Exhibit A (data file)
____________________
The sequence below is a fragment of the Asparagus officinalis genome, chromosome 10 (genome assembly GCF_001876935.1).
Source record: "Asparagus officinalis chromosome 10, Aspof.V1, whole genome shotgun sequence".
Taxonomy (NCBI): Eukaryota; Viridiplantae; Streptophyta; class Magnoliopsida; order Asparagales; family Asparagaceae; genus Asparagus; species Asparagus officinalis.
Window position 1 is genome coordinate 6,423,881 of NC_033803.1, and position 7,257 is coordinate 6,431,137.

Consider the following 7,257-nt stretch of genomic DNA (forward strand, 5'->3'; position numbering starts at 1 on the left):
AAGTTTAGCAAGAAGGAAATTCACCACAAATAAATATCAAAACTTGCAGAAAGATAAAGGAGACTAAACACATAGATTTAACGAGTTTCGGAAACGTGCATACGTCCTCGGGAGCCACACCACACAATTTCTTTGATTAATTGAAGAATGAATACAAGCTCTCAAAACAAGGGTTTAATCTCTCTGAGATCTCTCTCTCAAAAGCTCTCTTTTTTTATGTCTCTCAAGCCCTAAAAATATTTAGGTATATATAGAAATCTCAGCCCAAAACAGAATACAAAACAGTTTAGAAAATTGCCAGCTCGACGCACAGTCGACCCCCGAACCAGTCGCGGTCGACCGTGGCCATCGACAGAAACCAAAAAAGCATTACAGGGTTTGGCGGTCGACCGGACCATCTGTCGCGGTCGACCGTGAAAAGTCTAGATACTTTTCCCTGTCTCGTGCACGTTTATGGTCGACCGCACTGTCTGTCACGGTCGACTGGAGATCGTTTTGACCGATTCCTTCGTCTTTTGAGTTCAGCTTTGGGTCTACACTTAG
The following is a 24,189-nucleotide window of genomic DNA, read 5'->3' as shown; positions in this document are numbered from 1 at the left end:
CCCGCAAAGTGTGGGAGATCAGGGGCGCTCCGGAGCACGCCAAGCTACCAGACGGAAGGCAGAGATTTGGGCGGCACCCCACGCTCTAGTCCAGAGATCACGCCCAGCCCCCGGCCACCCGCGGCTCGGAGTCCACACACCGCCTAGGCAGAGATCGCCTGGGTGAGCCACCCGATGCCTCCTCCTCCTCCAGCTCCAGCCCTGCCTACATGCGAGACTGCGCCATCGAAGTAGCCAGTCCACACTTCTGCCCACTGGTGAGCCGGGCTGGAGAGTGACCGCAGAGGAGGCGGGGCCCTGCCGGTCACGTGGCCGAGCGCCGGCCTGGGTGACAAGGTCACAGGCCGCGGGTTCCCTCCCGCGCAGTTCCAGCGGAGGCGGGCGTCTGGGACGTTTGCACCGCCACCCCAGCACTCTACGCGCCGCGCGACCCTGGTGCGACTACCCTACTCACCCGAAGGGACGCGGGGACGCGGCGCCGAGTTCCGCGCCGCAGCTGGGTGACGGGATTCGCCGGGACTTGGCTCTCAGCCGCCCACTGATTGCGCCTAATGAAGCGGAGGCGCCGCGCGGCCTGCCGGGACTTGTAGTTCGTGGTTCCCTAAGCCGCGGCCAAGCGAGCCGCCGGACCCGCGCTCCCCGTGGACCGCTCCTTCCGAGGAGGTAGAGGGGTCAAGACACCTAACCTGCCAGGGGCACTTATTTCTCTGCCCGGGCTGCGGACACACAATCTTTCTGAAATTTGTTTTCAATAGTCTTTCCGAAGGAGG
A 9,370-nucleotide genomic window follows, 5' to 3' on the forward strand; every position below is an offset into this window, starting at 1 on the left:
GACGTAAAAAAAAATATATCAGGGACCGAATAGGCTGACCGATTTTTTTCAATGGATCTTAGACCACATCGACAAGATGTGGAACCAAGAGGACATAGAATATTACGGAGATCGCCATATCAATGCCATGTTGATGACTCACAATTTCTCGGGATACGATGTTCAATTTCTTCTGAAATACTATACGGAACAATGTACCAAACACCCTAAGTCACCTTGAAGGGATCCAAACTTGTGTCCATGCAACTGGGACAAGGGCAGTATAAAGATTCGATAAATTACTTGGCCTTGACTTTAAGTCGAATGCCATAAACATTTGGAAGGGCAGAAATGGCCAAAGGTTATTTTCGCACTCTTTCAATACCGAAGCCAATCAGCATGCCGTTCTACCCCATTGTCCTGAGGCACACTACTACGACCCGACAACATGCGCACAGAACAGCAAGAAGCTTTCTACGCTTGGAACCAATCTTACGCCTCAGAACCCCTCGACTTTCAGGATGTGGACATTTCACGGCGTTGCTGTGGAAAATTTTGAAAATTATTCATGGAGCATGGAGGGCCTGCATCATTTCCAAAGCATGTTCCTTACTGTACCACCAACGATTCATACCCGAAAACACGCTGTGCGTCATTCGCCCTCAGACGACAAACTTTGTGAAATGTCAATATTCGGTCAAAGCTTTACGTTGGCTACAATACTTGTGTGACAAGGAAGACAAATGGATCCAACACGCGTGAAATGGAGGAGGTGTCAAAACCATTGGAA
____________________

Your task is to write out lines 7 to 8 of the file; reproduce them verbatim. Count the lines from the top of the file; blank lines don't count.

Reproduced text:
The following is a 24,189-nucleotide window of genomic DNA, read 5'->3' as shown; positions in this document are numbered from 1 at the left end:
CCCGCAAAGTGTGGGAGATCAGGGGCGCTCCGGAGCACGCCAAGCTACCAGACGGAAGGCAGAGATTTGGGCGGCACCCCACGCTCTAGTCCAGAGATCACGCCCAGCCCCCGGCCACCCGCGGCTCGGAGTCCACACACCGCCTAGGCAGAGATCGCCTGGGTGAGCCACCCGATGCCTCCTCCTCCTCCAGCTCCAGCCCTGCCTACATGCGAGACTGCGCCATCGAAGTAGCCAGTCCACACTTCTGCCCACTGGTGAGCCGGGCTGGAGAGTGACCGCAGAGGAGGCGGGGCCCTGCCGGTCACGTGGCCGAGCGCCGGCCTGGGTGACAAGGTCACAGGCCGCGGGTTCCCTCCCGCGCAGTTCCAGCGGAGGCGGGCGTCTGGGACGTTTGCACCGCCACCCCAGCACTCTACGCGCCGCGCGACCCTGGTGCGACTACCCTACTCACCCGAAGGGACGCGGGGACGCGGCGCCGAGTTCCGCGCCGCAGCTGGGTGACGGGATTCGCCGGGACTTGGCTCTCAGCCGCCCACTGATTGCGCCTAATGAAGCGGAGGCGCCGCGCGGCCTGCCGGGACTTGTAGTTCGTGGTTCCCTAAGCCGCGGCCAAGCGAGCCGCCGGACCCGCGCTCCCCGTGGACCGCTCCTTCCGAGGAGGTAGAGGGGTCAAGACACCTAACCTGCCAGGGGCACTTATTTCTCTGCCCGGGCTGCGGACACACAATCTTTCTGAAATTTGTTTTCAATAGTCTTTCCGAAGGAGG